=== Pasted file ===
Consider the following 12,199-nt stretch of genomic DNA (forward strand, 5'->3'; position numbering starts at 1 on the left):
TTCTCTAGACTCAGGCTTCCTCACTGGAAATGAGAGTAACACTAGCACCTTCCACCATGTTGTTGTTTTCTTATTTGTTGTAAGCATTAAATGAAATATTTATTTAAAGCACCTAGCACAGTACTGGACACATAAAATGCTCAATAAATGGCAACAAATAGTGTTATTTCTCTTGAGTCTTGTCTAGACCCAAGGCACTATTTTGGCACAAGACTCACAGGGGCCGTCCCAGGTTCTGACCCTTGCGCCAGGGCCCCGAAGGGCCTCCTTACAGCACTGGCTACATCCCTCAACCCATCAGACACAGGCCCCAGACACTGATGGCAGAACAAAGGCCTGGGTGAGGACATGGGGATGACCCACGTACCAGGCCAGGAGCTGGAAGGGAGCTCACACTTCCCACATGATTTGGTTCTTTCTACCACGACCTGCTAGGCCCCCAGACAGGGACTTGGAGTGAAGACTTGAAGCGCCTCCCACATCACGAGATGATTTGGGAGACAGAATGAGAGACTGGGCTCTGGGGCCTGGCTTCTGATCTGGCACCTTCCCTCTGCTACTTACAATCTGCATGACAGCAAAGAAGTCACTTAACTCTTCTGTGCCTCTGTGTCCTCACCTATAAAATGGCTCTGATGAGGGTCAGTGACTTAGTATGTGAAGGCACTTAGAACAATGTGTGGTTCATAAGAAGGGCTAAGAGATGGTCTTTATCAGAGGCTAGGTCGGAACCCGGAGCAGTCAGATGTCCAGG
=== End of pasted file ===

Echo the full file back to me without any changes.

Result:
Consider the following 12,199-nt stretch of genomic DNA (forward strand, 5'->3'; position numbering starts at 1 on the left):
TTCTCTAGACTCAGGCTTCCTCACTGGAAATGAGAGTAACACTAGCACCTTCCACCATGTTGTTGTTTTCTTATTTGTTGTAAGCATTAAATGAAATATTTATTTAAAGCACCTAGCACAGTACTGGACACATAAAATGCTCAATAAATGGCAACAAATAGTGTTATTTCTCTTGAGTCTTGTCTAGACCCAAGGCACTATTTTGGCACAAGACTCACAGGGGCCGTCCCAGGTTCTGACCCTTGCGCCAGGGCCCCGAAGGGCCTCCTTACAGCACTGGCTACATCCCTCAACCCATCAGACACAGGCCCCAGACACTGATGGCAGAACAAAGGCCTGGGTGAGGACATGGGGATGACCCACGTACCAGGCCAGGAGCTGGAAGGGAGCTCACACTTCCCACATGATTTGGTTCTTTCTACCACGACCTGCTAGGCCCCCAGACAGGGACTTGGAGTGAAGACTTGAAGCGCCTCCCACATCACGAGATGATTTGGGAGACAGAATGAGAGACTGGGCTCTGGGGCCTGGCTTCTGATCTGGCACCTTCCCTCTGCTACTTACAATCTGCATGACAGCAAAGAAGTCACTTAACTCTTCTGTGCCTCTGTGTCCTCACCTATAAAATGGCTCTGATGAGGGTCAGTGACTTAGTATGTGAAGGCACTTAGAACAATGTGTGGTTCATAAGAAGGGCTAAGAGATGGTCTTTATCAGAGGCTAGGTCGGAACCCGGAGCAGTCAGATGTCCAGG